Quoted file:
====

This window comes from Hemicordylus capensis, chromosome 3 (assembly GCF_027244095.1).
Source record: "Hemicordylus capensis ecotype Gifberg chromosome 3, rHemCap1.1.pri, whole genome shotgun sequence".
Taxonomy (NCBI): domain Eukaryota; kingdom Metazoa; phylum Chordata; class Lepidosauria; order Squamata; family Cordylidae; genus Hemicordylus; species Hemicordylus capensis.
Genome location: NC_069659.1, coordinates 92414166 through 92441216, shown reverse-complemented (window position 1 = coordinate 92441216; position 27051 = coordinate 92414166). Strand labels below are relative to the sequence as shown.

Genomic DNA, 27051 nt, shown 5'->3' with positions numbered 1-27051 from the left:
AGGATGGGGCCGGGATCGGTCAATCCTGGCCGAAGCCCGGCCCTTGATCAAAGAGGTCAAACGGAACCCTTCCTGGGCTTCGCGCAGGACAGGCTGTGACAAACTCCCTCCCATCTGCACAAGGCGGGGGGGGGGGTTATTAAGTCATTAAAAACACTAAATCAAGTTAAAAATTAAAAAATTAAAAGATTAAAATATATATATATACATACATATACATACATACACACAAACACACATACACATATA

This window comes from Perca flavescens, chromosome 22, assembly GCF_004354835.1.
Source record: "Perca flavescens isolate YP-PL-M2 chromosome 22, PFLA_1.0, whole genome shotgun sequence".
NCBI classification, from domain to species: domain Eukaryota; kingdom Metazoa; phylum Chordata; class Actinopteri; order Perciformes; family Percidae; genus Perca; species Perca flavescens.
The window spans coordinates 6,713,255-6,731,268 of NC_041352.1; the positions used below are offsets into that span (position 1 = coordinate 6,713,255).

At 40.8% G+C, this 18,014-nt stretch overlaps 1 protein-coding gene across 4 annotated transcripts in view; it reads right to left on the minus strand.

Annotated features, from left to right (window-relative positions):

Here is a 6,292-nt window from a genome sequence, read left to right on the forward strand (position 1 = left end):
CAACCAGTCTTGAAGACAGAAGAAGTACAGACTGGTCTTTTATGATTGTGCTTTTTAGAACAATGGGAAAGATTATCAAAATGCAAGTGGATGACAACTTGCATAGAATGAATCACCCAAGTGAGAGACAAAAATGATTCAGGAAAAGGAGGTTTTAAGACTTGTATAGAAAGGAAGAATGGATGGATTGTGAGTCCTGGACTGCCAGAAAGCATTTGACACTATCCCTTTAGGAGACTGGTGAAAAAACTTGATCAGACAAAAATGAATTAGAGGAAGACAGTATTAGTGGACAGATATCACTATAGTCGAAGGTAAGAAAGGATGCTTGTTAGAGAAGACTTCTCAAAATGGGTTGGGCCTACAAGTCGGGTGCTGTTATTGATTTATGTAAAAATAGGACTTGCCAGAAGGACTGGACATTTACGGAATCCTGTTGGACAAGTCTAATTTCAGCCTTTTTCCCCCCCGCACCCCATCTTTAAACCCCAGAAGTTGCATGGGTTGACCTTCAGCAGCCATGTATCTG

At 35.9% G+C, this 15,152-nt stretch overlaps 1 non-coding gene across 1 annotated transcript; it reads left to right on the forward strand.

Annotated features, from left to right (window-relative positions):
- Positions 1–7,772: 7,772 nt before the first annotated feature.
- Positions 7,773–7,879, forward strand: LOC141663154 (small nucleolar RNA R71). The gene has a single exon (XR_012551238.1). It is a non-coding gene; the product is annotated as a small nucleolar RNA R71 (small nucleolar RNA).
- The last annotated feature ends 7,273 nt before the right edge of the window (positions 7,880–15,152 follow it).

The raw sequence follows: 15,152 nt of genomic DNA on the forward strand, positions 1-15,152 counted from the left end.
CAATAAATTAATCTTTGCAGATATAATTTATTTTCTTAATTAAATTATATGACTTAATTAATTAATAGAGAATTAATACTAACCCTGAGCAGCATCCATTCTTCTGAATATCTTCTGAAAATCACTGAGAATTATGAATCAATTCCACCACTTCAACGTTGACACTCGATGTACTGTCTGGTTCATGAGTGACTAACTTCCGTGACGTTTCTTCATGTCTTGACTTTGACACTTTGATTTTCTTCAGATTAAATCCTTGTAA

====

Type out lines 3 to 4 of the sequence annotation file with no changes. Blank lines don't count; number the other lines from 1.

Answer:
Taxonomy (NCBI): domain Eukaryota; kingdom Metazoa; phylum Chordata; class Lepidosauria; order Squamata; family Cordylidae; genus Hemicordylus; species Hemicordylus capensis.
Genome location: NC_069659.1, coordinates 92414166 through 92441216, shown reverse-complemented (window position 1 = coordinate 92441216; position 27051 = coordinate 92414166). Strand labels below are relative to the sequence as shown.